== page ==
Types-of-containers

Types of containers
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Incoterms2010

Incoterms 2010
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International-Law

International law
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Rights, duties, and liabilities of a carrier, a consignor, and a consignee are defined by the rules of transport of goods. The rules of international and domestic transportations are laid down by the supreme authorities and transport companies.

Carriers use different methods for securing cargo in a container or a truck. One of the important conditions for transportation is safety.

Cargo must be evenly distributed in a body of a truck or in a container to prevent destabilization of the vehicle and not to complicate the control of the vehicle. Cargo must not shift, fall off the vehicle, or cause any other dangerous situations.

According to the European Commission Transportation Department, up to 25% of accidents involving trucks are caused by inadequate cargo securing.  Improperly secured cargo can cause severe accidents and lead to loss of cargo, loss of vehicle, loss of human lives, and cause environmental hazards.  

To secure cargo for transportation, the securement system is used. A securement method is a combination of the following elements: vehicle structure, securing devices and equipment.  When choosing a securement system, the cargo’s size, shape, strength, and characteristics must be taken into account. 

Cargo securing aids

The vehicle structure includes floors, walls, roof, tie down anchor points, partitions, stakes, and posts. All elements of the structure must be strong enough to withstand forward force of 0.8 g, rearward force 0.5 g, sideways force of 0.5 g, and upward force of 0.2 g. For a successful transport, all elements must be in good working order.

At Kvaver Ltd. we use only certified handling equipment which is in accordance with the current standards. We do our best to protect the cargo of our clients. 

Securing devices include synthetic webbing, chains, wire ropes, manila ropes, synthetic ropes, steel strappings, clamps and latches, blocking, front-end structures, grab hooks, binders, stake pockets, winches, D-rings, pockets, bracing, friction mats.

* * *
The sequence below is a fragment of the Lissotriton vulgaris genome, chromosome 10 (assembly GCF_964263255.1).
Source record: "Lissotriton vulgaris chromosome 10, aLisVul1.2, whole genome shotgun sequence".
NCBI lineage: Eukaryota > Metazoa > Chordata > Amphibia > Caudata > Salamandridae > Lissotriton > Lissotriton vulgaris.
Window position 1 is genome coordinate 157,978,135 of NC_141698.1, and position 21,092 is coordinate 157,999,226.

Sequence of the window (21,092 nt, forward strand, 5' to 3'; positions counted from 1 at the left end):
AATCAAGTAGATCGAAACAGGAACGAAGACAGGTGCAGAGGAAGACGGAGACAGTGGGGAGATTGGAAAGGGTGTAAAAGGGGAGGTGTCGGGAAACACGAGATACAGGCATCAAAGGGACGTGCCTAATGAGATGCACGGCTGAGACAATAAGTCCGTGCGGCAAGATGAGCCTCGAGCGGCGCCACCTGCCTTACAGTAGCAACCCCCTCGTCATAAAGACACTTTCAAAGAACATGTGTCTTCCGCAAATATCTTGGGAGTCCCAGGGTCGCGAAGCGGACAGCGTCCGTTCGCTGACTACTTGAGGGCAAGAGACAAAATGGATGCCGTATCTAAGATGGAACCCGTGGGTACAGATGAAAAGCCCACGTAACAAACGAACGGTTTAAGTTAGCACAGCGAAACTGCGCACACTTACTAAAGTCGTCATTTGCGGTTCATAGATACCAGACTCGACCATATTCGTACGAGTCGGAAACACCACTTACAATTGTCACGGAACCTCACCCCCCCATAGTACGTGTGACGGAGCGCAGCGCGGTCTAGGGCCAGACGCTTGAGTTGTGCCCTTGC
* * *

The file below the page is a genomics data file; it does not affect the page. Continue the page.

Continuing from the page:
Examples of Cargo securing

The securement devices and equipment may be damaged due to contact with cargo; therefore, special protective elements are used that cover the sharp edges of the cargo and allow to thoroughly secure it during export and import transportations.

Blocking and bracing must be strong enough to prevent splitting and crushing by cargo or securing devices. When using wooden blocks or planks, hardwood is recommended, properly seasoned and free from rot or decay, knots, knotholes, and splits. 

Our consultants at Kvaver Ltd. will help you calculate the number of necessary securement devices for your cargo. There exist common rules for establishing the number of tie downs, and there is special software for modeling cargo securement.  

If cargo is not placed next to the headboard, its length does not exceed 1.5 m, and its weight is 500 kg or lighter, it can be attached by a minimum of one tie down. If the length of cargo does not exceed 1.5 m, but its weight is over 500 kg, a minimum of two tie downs is required. 

If cargo is prevented from forward movement by a headboard, a minimum of 1 tie down for every 3 m is required. 

Machinery and fabricated structural items, due to their shape, are fastened by special methods. 

In case of low friction between cargo and deck (e.g. snow, ice, sand, gravel, or oil), it is recommended to use tie downs attached to the cargo, means to improve friction (friction mats or tie downs that pass over the cargo), and blocking.